How did we get into this mess in the first place? The answer(s) to that question can inform how we get out. Perhaps you tend to overspend or rely on credit cards. Or maybe you’ve experienced hardship outside of your control like medical bills, or necessary but unplanned auto or home repairs. Below we’ll look at some examples of how we can try to curb our spending, limit or end our reliance on borrowed money to make purchases, or lessen the burden of certain expenses such as medical bills.

Now that we’ve identified where we are today financially, let’s think about the future and where we want to be. One of my favorite questions begins with, “If you had a magic wand…” because it lets us make full use of our imagination. So, if you had a magic wand, what would your post-mess finances look like? The answer will be different for each of us based on our unique perspectives. What does financial success look like to you? Regardless of what that vision includes—Lamborghinis and international travel or a more modest lunch with friends and a new pair of shoes—it can’t be achieved without concrete, actionable next steps. Let’s start with a detailed review of our finances.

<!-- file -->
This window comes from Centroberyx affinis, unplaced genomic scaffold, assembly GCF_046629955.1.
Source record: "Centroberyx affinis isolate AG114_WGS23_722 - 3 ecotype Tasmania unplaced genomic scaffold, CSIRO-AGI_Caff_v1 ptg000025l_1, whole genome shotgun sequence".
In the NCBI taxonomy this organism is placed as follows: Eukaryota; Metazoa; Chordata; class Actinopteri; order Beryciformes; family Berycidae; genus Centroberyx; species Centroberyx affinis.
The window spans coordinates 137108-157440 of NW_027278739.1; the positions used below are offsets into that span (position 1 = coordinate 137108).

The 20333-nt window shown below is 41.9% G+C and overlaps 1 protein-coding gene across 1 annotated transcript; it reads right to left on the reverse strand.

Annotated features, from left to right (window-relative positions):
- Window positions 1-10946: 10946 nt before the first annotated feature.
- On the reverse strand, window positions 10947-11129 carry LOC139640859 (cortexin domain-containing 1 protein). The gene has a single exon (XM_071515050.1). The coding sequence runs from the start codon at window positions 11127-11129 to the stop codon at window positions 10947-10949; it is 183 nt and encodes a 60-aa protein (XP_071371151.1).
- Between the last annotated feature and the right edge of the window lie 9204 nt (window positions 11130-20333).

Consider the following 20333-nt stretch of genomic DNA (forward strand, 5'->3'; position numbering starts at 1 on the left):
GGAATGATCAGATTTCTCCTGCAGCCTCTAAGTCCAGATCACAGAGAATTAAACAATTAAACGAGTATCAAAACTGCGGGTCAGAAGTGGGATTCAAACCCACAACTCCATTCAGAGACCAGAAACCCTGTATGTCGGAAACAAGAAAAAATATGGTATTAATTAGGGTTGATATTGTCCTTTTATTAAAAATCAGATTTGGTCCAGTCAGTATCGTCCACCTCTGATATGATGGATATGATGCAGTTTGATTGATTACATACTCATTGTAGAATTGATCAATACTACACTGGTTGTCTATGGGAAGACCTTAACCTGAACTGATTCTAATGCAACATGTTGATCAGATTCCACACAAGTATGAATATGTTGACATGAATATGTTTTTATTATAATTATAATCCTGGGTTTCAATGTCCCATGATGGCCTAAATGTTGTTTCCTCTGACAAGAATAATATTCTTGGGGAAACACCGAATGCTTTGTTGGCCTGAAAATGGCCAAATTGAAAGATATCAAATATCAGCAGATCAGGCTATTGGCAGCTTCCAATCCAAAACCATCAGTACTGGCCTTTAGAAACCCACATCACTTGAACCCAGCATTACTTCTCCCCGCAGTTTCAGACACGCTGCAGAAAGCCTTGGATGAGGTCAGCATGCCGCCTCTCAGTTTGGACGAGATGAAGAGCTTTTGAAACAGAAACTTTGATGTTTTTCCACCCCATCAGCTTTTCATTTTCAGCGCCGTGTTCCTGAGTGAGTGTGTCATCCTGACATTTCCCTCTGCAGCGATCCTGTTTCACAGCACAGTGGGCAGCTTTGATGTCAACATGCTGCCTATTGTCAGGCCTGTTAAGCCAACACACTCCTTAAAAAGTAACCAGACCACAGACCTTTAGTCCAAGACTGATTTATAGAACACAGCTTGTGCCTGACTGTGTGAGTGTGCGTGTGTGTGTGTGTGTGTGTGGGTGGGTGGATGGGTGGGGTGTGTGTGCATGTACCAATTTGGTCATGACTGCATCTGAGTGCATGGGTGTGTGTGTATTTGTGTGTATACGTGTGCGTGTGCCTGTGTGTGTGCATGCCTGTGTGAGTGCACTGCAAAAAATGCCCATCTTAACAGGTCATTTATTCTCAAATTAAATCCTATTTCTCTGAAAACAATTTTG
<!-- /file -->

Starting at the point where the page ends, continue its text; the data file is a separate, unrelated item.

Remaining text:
If you haven’t already, it’s time to create a budget. Take an in-depth look at how much money you have coming in monthly versus what your monthly expenses are. Depending on how dire your finances may currently seem, perhaps it’s appropriate to consider how to stop living paycheck to paycheck or think about creative ways to save money on a tight budget. One approach you can take to lighten the expense side of your budget is to categorize your monthly expenses into essentials, non-essentials, and luxuries.